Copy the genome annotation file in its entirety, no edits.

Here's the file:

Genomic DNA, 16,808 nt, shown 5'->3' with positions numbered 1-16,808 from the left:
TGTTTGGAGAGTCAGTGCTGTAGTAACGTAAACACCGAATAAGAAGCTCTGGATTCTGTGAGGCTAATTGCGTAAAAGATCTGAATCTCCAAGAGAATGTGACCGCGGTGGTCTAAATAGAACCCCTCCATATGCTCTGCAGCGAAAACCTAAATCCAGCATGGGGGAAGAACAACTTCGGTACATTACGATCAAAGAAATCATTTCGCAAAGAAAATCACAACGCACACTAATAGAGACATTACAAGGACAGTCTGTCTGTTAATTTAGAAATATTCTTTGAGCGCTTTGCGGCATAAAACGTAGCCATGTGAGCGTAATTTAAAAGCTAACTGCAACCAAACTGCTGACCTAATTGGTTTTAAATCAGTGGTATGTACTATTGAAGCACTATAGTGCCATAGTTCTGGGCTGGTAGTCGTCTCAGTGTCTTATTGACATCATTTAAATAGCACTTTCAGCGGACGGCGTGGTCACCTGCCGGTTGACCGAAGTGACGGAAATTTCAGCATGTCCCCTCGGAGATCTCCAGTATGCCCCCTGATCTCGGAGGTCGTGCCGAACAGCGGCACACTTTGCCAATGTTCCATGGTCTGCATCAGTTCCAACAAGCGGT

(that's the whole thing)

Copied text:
Genomic DNA, 16,808 nt, shown 5'->3' with positions numbered 1-16,808 from the left:
TGTTTGGAGAGTCAGTGCTGTAGTAACGTAAACACCGAATAAGAAGCTCTGGATTCTGTGAGGCTAATTGCGTAAAAGATCTGAATCTCCAAGAGAATGTGACCGCGGTGGTCTAAATAGAACCCCTCCATATGCTCTGCAGCGAAAACCTAAATCCAGCATGGGGGAAGAACAACTTCGGTACATTACGATCAAAGAAATCATTTCGCAAAGAAAATCACAACGCACACTAATAGAGACATTACAAGGACAGTCTGTCTGTTAATTTAGAAATATTCTTTGAGCGCTTTGCGGCATAAAACGTAGCCATGTGAGCGTAATTTAAAAGCTAACTGCAACCAAACTGCTGACCTAATTGGTTTTAAATCAGTGGTATGTACTATTGAAGCACTATAGTGCCATAGTTCTGGGCTGGTAGTCGTCTCAGTGTCTTATTGACATCATTTAAATAGCACTTTCAGCGGACGGCGTGGTCACCTGCCGGTTGACCGAAGTGACGGAAATTTCAGCATGTCCCCTCGGAGATCTCCAGTATGCCCCCTGATCTCGGAGGTCGTGCCGAACAGCGGCACACTTTGCCAATGTTCCATGGTCTGCATCAGTTCCAACAAGCGGT